The winter j-drama season is usually pretty bare, but there was a surprising amount of dramas that piqued my interest this time around. I was pretty excited going into this season and though not everything is living up to my expectations, I think I’ll find something to watch.
Starring: Toma Ikuta, Oguri Shun, Ueno Juri
What it’s about: Fellow orphans Ryuuzaki Ikuo (Toma Ikuta) and Danno Tatsuya (Oguri Shun) lost their teacher Yuiko (Hirosue Ryoko) twenty years ago. Though she was murdered, the police decided to cover it up instead of investigate. To uncover the truth about their teacher’s death and seek revenge, Ryuuzaki becomes a detective, an ace in his department while Tatsuya becomes the head of a yakuza group.
Episodes watched: 2
Thoughts: I’m always a little wary when it comes to manga adaptations just because there’s a lot of stuff in manga that you just can’t or shouldn’t do in live-action, but Ouroboros seems to have transitioned well. I know fans are happy to see the reunion of real-life BFFs Oguri Shun and Toma Ikuta onscreen for the first time since Hana Kimi, though Ouroboros and Hana Kimi couldn’t be more different. The first episode wasn’t half bad for a set-up episode, though the case was forgettable for the most part, it gave a good idea of where our characters stand. The partnership between Hibino Mizuki (Ueno Juri) and Ryuuzaki is funny without being slapstick or cringy as Toma and Ueno have an easy chemistry and the show’s doing a good job of building their relationship with one another. I think Hibino would fade into the background if another actress was playing her since she isn’t doing much at this point besides suspecting Ryuuzaki and having daddy issues, but I’m sure she’ll become more involved later. At least Hibino isn’t annoying or hopelessly naive/borderline stupid like a lot of female cops tend to be.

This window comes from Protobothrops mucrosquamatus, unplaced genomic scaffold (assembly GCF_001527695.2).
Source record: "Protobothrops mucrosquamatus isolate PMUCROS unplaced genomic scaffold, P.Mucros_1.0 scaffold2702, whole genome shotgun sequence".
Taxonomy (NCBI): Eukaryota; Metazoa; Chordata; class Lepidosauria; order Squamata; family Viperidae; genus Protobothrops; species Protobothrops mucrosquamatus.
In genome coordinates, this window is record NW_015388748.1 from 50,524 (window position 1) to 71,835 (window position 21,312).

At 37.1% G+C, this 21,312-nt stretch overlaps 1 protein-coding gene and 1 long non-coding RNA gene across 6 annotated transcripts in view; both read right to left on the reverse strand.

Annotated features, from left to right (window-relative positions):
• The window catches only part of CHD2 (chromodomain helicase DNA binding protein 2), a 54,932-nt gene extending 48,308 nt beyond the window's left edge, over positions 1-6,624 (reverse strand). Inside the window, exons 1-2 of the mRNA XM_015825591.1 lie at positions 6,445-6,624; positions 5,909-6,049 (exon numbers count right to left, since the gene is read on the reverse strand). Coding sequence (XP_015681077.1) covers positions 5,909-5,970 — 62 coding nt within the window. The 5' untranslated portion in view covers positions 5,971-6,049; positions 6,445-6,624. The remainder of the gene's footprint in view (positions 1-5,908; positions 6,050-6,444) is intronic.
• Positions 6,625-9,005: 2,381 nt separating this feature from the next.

Nothing against Toma, he’s doing a good job as the dorky-by-day-revenge-seeking-by-night Ryuuzaki, but Tatsuya is just a much more compelling character and Oguri’s pretty terrifying as the yakuza boss. Plus, I like the running gag about Tatsuya taking on a new character each week.